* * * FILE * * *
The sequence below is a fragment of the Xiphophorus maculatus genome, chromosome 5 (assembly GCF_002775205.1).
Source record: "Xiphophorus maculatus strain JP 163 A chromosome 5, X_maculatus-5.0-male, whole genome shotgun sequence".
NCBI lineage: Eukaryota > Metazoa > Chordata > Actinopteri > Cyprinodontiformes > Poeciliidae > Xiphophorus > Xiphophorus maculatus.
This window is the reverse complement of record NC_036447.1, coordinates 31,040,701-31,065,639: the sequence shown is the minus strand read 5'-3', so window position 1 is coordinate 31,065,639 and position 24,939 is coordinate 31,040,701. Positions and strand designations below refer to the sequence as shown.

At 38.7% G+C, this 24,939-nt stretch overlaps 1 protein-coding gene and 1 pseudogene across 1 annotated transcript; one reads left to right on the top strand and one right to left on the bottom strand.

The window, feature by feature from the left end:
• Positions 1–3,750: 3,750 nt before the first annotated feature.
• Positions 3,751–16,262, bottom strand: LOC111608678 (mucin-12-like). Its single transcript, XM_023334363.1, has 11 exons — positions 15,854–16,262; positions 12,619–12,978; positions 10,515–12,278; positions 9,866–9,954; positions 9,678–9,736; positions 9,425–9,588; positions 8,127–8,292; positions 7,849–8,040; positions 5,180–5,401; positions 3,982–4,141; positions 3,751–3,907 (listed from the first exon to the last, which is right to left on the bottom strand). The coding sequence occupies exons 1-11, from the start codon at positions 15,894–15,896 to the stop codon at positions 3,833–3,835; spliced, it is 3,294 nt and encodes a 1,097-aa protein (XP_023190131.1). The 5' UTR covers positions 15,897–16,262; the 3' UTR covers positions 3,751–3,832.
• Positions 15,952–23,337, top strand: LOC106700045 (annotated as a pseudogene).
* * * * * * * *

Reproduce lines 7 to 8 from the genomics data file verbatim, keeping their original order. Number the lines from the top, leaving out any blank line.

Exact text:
• Positions 1–3,750: 3,750 nt before the first annotated feature.
• Positions 3,751–16,262, bottom strand: LOC111608678 (mucin-12-like). Its single transcript, XM_023334363.1, has 11 exons — positions 15,854–16,262; positions 12,619–12,978; positions 10,515–12,278; positions 9,866–9,954; positions 9,678–9,736; positions 9,425–9,588; positions 8,127–8,292; positions 7,849–8,040; positions 5,180–5,401; positions 3,982–4,141; positions 3,751–3,907 (listed from the first exon to the last, which is right to left on the bottom strand). The coding sequence occupies exons 1-11, from the start codon at positions 15,894–15,896 to the stop codon at positions 3,833–3,835; spliced, it is 3,294 nt and encodes a 1,097-aa protein (XP_023190131.1). The 5' UTR covers positions 15,897–16,262; the 3' UTR covers positions 3,751–3,832.